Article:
Tuesday 21 August 2012

Extraordinary Lives - Lady Mary Wortley-Montagu

Lady Mary in Turkish dress
In a year stuffed full of anniversaries two are celebrated this week, and both concern Lady Mary Wortley-Montagu.

Lady Mary has been mentioned before in my blog, most significantly as the inspiration behind my Flower Power series.

The anniversaries which we commemorate this week are:
1) the 250th anniversary of her death today, and
2) the 300th anniversary of her marriage in two days time.
Because of these two anniversaries I’m going to post one article on each day.

Lady Mary was born in 1689 in London, the daughter of the 1st Duke of Kingston-upon-Hull. After her mother’s death in 1692 Mary was raised by her grandmother, partly at the family mansion in Nottingham and partly at the family’s country estate in Sherwood Forest. In her father’s libraries Lady Mary absorbed information and started writing and gathering a wide-ranging circle of contacts.

The background to Lady Mary’s romantic attachment to Anne Wortley and her marriage to Edward Wortley Montagu is given here. The marriage was not particularly successful, even though it produced two children (the daughter becoming wife to a future British Prime Minister). At first the couple were huge socialites moving in royal circles. Mary befriended many of the literary greats of the day, including Alexander Pope and John Gay.

In 1715 Mary caught, and surprisingly survived, smallpox, though it left her face scarred for life. A year later Edward was appointed Ambassador to the Porte (Constantinople) and he and Lady Mary set off on the overland journey to Turkey.

Along the way there were many perils. On the narrow mountain tracks along the River Elbe their carriage travelled non-stop through the night. As the horses galloped along the ledge the carriage drivers fell asleep. Alarmed by the speed and closeness to the edge of the ravine, Lady Mary shouted to awaken the drivers and they narrowly escaped the fate of many previous travellers who had plummeted to their deaths.

Having then crossed the frozen Danube, Lady Mary and Edward carried on through deep snow, often fitting crude skis to their carriage wheels.  They sought overnight hospitality from remote peasant families to whom a bed and bath were virtually unknown. Dense woods surrounded the route, and packs of wolves shadowed the travellers.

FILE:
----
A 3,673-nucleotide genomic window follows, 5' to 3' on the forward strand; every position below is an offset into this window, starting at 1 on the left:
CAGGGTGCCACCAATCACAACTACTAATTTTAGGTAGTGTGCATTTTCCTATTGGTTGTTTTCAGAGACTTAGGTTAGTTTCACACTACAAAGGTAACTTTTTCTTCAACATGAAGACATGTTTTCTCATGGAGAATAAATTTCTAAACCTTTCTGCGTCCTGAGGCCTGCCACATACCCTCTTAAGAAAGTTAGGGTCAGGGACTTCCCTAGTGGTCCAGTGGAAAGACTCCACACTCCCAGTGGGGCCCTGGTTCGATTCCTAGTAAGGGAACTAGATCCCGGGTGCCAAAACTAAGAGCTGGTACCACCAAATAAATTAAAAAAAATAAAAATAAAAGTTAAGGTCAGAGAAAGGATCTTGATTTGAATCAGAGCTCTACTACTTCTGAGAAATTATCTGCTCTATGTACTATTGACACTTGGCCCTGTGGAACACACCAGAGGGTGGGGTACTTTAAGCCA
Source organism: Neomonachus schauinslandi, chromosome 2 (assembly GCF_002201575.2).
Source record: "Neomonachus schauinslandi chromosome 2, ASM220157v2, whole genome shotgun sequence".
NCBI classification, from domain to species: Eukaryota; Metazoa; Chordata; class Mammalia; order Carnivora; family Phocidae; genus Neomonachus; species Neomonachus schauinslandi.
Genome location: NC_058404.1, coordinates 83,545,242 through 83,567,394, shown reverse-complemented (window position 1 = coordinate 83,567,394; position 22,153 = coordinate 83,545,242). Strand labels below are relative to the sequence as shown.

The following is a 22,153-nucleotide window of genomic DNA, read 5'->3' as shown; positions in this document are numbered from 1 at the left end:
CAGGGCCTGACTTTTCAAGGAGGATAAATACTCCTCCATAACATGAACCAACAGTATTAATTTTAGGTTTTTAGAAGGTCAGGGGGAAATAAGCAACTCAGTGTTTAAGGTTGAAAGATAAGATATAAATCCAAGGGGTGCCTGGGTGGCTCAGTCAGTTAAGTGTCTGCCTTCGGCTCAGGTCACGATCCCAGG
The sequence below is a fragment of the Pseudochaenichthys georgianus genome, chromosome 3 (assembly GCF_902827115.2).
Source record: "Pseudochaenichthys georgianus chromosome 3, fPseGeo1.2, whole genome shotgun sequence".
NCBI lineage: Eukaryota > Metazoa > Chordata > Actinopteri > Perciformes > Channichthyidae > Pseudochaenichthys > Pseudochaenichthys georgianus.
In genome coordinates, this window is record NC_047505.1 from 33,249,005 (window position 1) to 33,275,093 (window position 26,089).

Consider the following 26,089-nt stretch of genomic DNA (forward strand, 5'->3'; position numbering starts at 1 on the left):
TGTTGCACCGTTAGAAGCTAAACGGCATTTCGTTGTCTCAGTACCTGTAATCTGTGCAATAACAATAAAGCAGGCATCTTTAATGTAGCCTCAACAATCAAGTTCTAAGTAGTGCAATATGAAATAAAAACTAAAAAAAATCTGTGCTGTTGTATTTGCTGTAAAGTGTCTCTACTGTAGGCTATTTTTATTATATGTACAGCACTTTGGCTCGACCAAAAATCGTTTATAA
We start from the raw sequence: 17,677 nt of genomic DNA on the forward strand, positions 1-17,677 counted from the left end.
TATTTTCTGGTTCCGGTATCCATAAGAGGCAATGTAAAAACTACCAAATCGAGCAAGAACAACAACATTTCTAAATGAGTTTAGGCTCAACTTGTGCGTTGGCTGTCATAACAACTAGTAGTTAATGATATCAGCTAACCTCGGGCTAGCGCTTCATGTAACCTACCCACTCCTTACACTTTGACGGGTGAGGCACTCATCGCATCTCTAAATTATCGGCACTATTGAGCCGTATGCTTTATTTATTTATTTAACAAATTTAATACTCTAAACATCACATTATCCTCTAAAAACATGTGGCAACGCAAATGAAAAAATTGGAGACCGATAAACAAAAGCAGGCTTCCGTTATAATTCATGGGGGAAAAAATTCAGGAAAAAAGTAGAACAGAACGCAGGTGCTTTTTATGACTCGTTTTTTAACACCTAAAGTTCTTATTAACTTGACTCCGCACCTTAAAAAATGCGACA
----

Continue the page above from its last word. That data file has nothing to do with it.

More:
But worse was to come as the travellers passed through the site of the Battle of Carlowitz. The battlefield was strewn with rotting corpses of men and horses.

Their arrival in Constantinople couldn’t have been more of a contrast – greeted by the Sultan’s emissaries and taken to opulent apartments. Lady Mary threw herself into Turkish culture as much as any western woman was allowed. Having survived smallpox she was fascinated by the method of inoculation she saw practiced by the Turks. When she came back to England in 1720 she suggested the technique to doctors to prevent the spread of the disease here.

It was a good move because a smallpox epidemic soon overcame England. To convince others of her trust in the technique Mary had her own children inoculated, and the children of the Prince of Wales. Lady Mary found herself on the receiving end of a lot of tabloid criticism, an attitude which spread quickly among society. They despised Mary for putting her own children at risk by using a new medical technique. Even clergy denounced her in sermons. Little did they realise that she was actually saving their lives and helping to lead to the eventual eradication of smallpox. Such was the power of the press.

On the subject of her children, it is true that they were a dysfunctional family. I’ll be returning to this subject in the next article of Lady Mary in two days time, when we’ll learn of the failed marriage, a troublesome son, and an unusual love triangle.

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